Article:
- Passwords: AWS Systems Manager hosts a myriad of services to support the AWS ecosystem, in which the AWS Systems Manager Parameter Store plays the role of a serverless secrets management service. Instead of storing the Amazon RDS master password in plain text somewhere, it is time to use the Parameter Store (supported by AWS KMS encryption) to store the sensitive data!
- Defense against malicious traffic and DDoS attacks: We love how scalable AWS is to handle dynamic load, but it is still important to ensure we are servicing only legitimate requests to avoid unnecessary resource consumption. AWS WAF and AWS Shield are two services to defend against malicious traffic. Using user-defined rules, AWS WAF can block traffic from blacklisted IPs and filter out common attack patterns such as cross-site scripting and SQL injection. AWS Shield is a managed Distributed Denial of Service (DDoS) protection service to detect uncommon traffic and automatically mitigate the risks and protect the resources behind the service.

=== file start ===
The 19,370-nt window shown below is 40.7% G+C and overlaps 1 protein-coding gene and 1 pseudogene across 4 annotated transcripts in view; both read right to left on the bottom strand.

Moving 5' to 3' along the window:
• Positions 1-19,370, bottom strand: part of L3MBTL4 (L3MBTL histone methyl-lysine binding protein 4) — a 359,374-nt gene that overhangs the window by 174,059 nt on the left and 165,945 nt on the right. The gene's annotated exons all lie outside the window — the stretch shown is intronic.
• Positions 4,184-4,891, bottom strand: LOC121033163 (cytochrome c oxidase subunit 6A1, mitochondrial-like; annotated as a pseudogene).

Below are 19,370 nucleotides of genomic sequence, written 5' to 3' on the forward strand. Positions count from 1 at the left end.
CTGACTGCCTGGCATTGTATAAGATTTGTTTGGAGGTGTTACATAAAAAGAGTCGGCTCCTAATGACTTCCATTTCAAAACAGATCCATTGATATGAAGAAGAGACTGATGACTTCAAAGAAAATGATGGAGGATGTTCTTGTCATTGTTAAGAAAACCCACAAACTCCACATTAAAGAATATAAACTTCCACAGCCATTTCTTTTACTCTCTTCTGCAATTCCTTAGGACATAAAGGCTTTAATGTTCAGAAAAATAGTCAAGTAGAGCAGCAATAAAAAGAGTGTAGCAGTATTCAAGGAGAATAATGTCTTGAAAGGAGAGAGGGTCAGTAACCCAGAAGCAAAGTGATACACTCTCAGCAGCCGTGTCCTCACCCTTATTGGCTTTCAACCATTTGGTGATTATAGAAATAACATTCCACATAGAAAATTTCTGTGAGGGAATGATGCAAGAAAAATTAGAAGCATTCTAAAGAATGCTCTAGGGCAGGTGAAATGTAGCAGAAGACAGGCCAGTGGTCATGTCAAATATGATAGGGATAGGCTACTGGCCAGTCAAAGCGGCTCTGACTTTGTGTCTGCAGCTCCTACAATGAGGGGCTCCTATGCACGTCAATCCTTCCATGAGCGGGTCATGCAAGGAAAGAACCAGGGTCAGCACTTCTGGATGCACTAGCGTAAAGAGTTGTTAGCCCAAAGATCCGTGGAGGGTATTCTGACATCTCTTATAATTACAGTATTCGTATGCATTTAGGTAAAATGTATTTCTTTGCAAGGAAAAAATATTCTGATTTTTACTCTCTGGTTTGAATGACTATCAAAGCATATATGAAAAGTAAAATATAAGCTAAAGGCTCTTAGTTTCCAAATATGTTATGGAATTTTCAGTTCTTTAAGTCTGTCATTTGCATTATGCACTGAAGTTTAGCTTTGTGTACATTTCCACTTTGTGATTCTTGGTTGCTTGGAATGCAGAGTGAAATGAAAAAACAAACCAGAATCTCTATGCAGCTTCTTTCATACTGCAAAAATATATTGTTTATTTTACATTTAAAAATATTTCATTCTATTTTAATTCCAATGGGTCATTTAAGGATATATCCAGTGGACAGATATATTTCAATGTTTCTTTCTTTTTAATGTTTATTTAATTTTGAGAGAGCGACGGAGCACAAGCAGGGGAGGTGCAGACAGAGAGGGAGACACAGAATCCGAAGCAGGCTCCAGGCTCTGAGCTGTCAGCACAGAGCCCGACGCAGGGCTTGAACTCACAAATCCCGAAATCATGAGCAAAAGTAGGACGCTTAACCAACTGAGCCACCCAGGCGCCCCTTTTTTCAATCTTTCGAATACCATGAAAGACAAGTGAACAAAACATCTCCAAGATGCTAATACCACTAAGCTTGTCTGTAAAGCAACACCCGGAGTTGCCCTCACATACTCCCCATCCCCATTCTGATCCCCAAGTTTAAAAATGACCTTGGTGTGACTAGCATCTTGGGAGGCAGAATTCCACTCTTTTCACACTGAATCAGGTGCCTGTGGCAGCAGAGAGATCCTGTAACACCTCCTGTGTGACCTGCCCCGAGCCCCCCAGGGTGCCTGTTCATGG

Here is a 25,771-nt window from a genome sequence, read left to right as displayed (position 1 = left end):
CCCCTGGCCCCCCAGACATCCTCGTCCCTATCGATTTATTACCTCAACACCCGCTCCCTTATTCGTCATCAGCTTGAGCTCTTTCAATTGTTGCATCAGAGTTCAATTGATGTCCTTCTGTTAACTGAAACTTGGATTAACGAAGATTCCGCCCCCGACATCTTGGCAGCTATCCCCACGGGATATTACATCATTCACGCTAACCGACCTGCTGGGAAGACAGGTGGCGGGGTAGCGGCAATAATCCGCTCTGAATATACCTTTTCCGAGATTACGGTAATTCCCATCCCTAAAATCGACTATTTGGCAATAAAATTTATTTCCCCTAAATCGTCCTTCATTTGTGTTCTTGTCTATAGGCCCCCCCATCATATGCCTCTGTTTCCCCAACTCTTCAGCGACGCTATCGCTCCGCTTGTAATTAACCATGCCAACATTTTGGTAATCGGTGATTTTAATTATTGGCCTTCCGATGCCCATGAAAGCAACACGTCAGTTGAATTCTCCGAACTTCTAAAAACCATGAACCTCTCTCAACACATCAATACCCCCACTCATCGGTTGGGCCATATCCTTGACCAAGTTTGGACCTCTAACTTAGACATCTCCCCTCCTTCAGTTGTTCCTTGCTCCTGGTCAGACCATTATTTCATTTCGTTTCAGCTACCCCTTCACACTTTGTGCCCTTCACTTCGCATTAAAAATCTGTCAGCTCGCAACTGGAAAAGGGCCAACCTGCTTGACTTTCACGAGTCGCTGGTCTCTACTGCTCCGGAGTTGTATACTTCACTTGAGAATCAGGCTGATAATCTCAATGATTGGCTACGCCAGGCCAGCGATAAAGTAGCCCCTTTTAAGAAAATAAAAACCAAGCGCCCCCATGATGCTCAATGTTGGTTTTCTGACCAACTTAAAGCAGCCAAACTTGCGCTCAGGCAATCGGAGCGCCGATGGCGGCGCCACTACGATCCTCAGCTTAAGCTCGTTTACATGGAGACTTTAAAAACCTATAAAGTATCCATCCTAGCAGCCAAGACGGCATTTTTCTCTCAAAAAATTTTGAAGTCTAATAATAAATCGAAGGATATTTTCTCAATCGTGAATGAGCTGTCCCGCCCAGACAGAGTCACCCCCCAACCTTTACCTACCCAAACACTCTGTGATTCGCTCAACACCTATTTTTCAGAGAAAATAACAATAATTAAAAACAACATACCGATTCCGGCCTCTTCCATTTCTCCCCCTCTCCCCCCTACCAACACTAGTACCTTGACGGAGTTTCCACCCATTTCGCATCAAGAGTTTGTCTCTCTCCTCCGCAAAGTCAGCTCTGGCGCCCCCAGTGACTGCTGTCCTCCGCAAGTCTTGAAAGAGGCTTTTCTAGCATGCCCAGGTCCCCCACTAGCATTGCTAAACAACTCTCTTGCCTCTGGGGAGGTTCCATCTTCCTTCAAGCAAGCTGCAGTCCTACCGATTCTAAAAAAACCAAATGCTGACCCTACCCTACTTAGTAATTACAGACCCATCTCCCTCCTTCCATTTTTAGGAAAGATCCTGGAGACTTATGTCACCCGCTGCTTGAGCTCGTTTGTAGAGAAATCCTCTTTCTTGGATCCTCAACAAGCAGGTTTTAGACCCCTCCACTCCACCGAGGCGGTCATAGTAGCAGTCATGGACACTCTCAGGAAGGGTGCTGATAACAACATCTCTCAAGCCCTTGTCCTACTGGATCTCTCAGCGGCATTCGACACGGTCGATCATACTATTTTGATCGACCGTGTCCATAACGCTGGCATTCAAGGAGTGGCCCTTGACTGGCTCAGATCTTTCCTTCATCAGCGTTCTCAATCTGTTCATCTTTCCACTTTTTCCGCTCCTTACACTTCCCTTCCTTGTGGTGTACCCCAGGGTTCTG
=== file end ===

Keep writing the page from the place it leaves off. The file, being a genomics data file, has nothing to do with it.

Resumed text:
- Network Access: Revise the rules (source IPs and ports) on the security groups. Some “0.0.0.0/0” rules are necessary, but quite often hardcoded IP ranges can be replaced by security group IDs to make access more locked down and nimble to update. Similarly, locking down layer 2 access through tightening network ACL rules also helps block malicious access!
- IAM: Revise the IAM policies to ensure minimal access by users, groups and services. Also, it is time to rotate passwords, access key and secret access keys. For access keys and secret access keys, do also consider leveraging AWS Security Token Service to generate temporary ones in order to reduce the number of credentials you must actively manage.